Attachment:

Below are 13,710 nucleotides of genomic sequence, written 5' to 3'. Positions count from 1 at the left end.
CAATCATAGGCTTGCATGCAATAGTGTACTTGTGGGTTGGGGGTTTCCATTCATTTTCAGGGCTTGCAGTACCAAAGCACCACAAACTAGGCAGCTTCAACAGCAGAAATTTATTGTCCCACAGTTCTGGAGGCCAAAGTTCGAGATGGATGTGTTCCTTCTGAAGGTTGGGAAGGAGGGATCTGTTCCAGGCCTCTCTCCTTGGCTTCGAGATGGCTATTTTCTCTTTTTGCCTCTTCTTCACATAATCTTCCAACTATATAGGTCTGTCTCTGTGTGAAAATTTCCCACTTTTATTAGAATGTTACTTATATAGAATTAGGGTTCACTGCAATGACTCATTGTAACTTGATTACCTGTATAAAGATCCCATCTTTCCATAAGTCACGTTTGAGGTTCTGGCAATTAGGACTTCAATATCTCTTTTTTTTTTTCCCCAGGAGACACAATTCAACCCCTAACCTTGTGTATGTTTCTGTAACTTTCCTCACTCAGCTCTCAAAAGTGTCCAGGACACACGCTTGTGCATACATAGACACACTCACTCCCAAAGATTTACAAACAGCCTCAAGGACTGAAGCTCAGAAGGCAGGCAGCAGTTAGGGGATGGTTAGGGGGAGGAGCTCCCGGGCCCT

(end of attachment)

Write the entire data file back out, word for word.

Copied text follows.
Below are 13,710 nucleotides of genomic sequence, written 5' to 3'. Positions count from 1 at the left end.
CAATCATAGGCTTGCATGCAATAGTGTACTTGTGGGTTGGGGGTTTCCATTCATTTTCAGGGCTTGCAGTACCAAAGCACCACAAACTAGGCAGCTTCAACAGCAGAAATTTATTGTCCCACAGTTCTGGAGGCCAAAGTTCGAGATGGATGTGTTCCTTCTGAAGGTTGGGAAGGAGGGATCTGTTCCAGGCCTCTCTCCTTGGCTTCGAGATGGCTATTTTCTCTTTTTGCCTCTTCTTCACATAATCTTCCAACTATATAGGTCTGTCTCTGTGTGAAAATTTCCCACTTTTATTAGAATGTTACTTATATAGAATTAGGGTTCACTGCAATGACTCATTGTAACTTGATTACCTGTATAAAGATCCCATCTTTCCATAAGTCACGTTTGAGGTTCTGGCAATTAGGACTTCAATATCTCTTTTTTTTTTTCCCCAGGAGACACAATTCAACCCCTAACCTTGTGTATGTTTCTGTAACTTTCCTCACTCAGCTCTCAAAAGTGTCCAGGACACACGCTTGTGCATACATAGACACACTCACTCCCAAAGATTTACAAACAGCCTCAAGGACTGAAGCTCAGAAGGCAGGCAGCAGTTAGGGGATGGTTAGGGGGAGGAGCTCCCGGGCCCT